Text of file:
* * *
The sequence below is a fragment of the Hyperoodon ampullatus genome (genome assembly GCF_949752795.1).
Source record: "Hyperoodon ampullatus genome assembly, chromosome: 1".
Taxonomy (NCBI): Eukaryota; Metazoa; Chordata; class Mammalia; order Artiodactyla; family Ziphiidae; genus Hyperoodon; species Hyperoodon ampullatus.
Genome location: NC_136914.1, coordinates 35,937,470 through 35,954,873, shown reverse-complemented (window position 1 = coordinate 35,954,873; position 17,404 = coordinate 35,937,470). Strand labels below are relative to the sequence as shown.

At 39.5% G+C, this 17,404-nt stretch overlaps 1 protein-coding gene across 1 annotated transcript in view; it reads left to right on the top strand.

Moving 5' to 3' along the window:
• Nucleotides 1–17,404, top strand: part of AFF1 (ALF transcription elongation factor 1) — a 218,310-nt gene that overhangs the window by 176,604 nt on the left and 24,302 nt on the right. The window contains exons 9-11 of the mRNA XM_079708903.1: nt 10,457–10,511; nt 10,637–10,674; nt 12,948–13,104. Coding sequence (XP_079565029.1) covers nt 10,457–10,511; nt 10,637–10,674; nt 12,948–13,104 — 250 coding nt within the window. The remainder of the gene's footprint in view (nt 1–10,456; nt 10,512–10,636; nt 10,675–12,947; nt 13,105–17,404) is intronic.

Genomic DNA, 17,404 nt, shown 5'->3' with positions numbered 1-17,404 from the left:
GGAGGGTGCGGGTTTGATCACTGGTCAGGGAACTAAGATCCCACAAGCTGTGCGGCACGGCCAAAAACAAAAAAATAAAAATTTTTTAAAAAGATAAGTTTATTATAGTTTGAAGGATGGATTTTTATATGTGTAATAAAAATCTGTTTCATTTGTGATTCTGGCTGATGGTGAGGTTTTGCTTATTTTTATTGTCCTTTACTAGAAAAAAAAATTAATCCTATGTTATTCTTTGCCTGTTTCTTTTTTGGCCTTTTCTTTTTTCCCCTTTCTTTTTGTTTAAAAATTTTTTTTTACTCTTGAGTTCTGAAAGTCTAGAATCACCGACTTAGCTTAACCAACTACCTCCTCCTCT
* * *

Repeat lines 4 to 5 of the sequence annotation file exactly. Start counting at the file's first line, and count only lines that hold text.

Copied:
Genome location: NC_136914.1, coordinates 35,937,470 through 35,954,873, shown reverse-complemented (window position 1 = coordinate 35,954,873; position 17,404 = coordinate 35,937,470). Strand labels below are relative to the sequence as shown.

At 39.5% G+C, this 17,404-nt stretch overlaps 1 protein-coding gene across 1 annotated transcript in view; it reads left to right on the top strand.